So we have been in Washington, D.C. for three days, 300 of us, listening to hours and hours of presentations, and walking the halls of Congress and sharing our stories, trying to bring names and faces and emotional impact to the statistics about suicide which we rattle off as efficiently as we might the facts and figures pertaining to car sales or carbon emissions, if those were the things we knew about.
But instead what we know about is what a friend and I discussed over dinner last night. She is a mental health professional from another city and I am a pastor here; her daughter died in high school, and my son just after college. We have these conversations late at night in cities far from home, after we have knocked ourselves out to be the change, or something close enough.
. . . we talk about what we saw and touched and held about those precious bodies and about autopsies and medical examiner reports and hospitals and morgues and organ donation and and funeral homes and crematoriums about things of which we never speak to anyone else anyone at all things which no one asks about no one wants to know we described to one another parts of our experiences which we did not share in common wondering what happened then, and then, and how did you think to ask that, and we talked about what we believe and think and wonder about God and what we don't and what matters to us and what no longer makes any difference we carry all this around and especially those grotesque physical details which happened and which we saw but who could believe any of it but all together it forms the core of who we are and shapes everything we do . . .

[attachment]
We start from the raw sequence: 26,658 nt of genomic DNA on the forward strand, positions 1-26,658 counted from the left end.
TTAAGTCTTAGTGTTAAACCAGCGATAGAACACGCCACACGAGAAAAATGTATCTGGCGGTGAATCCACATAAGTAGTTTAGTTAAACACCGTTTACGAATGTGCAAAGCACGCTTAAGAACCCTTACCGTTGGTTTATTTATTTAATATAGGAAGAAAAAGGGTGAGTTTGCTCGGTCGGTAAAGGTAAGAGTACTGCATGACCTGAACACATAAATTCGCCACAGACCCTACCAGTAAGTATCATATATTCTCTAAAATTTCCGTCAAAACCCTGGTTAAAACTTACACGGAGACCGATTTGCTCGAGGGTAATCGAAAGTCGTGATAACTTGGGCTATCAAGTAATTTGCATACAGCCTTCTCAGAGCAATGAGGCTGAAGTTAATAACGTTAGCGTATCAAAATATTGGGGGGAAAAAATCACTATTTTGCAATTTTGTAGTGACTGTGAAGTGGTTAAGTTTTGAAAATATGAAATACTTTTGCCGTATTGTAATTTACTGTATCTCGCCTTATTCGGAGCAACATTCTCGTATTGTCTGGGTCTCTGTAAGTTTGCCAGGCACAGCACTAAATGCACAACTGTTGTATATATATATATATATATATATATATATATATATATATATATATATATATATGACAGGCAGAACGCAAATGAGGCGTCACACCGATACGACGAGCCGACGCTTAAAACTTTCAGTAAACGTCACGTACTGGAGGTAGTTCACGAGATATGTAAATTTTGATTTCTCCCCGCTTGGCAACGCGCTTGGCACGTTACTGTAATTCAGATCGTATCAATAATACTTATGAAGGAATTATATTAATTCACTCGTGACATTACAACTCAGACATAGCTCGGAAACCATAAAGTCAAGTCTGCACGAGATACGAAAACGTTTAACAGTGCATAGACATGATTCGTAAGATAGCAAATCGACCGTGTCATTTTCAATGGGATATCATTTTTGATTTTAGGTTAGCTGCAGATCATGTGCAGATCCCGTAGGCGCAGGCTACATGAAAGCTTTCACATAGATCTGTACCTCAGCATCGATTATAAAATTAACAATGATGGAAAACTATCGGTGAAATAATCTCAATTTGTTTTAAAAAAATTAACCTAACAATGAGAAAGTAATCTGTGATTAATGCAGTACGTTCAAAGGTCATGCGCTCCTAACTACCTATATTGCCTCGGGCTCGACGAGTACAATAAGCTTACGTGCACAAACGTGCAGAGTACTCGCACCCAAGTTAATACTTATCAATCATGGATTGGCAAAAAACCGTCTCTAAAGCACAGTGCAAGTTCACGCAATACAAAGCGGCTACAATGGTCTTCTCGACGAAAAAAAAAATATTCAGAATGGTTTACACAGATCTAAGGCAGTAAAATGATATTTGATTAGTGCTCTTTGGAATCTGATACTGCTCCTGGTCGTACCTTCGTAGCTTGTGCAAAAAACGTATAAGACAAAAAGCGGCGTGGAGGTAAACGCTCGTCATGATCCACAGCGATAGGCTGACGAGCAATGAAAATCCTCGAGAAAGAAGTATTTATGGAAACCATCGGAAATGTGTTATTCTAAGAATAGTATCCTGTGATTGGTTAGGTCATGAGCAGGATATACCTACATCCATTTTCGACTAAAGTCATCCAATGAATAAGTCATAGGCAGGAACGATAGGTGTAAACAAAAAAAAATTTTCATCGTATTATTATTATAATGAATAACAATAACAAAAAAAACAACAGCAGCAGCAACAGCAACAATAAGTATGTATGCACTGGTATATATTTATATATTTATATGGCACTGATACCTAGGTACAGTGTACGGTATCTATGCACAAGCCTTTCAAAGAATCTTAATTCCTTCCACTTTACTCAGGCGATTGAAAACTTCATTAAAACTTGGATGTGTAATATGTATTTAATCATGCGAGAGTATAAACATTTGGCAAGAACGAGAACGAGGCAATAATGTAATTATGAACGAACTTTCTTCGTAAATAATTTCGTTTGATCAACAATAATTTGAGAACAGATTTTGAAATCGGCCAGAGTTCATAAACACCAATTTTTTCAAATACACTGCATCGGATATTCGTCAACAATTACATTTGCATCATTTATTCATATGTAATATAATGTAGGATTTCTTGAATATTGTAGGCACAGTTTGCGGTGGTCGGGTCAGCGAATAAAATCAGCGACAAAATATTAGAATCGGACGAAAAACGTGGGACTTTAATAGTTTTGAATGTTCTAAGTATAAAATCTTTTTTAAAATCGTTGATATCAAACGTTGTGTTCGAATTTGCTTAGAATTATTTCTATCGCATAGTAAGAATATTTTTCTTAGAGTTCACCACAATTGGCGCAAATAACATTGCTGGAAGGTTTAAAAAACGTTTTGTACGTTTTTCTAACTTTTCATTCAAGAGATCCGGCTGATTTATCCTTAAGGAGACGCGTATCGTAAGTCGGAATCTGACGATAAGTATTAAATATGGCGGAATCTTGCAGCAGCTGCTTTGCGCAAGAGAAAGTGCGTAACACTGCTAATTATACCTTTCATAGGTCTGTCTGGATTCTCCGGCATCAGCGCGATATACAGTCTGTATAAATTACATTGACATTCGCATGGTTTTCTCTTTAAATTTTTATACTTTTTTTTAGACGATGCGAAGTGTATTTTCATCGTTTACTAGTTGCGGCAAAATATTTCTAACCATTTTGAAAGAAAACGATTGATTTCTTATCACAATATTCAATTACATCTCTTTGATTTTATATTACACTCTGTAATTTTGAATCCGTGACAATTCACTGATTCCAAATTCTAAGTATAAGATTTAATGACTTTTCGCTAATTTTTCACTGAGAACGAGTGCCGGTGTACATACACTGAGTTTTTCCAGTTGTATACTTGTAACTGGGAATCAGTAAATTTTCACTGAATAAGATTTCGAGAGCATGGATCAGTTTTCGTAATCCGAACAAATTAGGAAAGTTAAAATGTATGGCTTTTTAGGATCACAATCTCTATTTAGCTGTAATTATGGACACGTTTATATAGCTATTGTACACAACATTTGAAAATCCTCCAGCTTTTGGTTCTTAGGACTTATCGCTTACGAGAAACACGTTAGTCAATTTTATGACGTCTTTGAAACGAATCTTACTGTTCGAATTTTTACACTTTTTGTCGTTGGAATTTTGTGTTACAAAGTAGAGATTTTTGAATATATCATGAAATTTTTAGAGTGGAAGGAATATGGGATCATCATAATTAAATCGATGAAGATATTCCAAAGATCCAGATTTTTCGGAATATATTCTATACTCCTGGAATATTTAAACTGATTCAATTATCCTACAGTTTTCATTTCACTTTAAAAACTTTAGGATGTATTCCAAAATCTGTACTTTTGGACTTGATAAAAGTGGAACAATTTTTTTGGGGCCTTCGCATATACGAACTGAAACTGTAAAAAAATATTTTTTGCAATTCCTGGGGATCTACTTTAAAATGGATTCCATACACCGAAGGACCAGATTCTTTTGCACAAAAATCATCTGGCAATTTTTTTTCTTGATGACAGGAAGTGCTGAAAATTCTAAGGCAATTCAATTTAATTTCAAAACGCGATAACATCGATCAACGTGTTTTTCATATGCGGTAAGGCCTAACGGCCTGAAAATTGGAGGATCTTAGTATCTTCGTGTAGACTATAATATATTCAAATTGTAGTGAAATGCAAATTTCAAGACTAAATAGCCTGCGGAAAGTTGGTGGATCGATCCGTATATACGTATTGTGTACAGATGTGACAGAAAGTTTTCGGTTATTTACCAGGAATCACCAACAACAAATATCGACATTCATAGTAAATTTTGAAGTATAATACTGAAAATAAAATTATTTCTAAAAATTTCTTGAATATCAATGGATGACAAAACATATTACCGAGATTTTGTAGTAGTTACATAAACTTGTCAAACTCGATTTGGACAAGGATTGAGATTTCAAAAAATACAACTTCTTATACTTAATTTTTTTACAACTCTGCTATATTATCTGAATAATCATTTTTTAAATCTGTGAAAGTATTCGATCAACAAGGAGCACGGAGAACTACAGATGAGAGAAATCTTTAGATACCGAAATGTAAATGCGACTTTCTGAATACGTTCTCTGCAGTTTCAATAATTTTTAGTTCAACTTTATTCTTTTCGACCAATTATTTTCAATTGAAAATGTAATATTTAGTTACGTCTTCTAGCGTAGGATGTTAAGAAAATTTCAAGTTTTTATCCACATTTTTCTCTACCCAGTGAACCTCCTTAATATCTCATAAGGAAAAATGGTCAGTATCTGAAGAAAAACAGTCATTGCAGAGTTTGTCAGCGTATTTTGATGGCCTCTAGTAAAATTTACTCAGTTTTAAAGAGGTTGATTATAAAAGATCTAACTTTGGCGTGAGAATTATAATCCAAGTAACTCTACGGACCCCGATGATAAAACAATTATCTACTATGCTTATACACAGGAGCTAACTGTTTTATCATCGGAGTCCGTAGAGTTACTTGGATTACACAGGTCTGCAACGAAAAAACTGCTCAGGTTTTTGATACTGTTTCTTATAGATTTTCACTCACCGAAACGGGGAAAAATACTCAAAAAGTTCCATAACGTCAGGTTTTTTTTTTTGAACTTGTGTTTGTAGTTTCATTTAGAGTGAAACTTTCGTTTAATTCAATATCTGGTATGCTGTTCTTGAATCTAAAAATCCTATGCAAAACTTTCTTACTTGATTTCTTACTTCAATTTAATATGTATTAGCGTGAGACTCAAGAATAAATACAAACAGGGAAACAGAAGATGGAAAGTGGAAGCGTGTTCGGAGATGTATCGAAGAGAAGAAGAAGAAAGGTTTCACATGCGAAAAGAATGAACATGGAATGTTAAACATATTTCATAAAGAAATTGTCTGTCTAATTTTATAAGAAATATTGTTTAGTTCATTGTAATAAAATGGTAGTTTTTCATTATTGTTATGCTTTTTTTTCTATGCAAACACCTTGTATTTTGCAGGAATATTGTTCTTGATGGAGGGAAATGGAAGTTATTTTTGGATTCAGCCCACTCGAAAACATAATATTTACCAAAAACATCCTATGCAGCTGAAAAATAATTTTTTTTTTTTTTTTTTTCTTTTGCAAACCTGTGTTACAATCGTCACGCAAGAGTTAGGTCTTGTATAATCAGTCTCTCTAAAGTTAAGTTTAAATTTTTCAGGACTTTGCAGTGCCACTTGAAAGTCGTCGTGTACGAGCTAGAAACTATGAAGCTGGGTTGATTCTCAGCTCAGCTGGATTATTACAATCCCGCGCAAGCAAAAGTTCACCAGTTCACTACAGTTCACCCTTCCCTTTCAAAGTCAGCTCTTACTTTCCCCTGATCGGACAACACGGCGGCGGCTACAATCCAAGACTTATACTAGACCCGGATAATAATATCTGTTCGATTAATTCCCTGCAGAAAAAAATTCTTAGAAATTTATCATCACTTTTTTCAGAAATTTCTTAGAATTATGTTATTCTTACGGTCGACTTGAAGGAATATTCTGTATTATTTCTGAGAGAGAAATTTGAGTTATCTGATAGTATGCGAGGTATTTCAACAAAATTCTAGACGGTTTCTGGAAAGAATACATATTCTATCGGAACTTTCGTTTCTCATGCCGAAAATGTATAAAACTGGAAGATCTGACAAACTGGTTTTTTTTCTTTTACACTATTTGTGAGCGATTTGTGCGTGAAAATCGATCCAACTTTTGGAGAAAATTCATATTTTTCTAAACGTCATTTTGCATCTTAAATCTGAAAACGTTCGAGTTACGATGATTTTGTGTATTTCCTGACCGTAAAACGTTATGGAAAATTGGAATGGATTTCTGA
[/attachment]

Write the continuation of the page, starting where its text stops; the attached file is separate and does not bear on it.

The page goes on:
Tomorrow we will get up and go about our lives; she has a full day of work in a clinic on the West Coast and I have a community meeting and a pastoral visit and two Bible studies to teach and lots of other things to catch up on, and when people tell us about issues of their lives we do not say any of it out loud but it is why we say or do things the way we say or do them and so be it.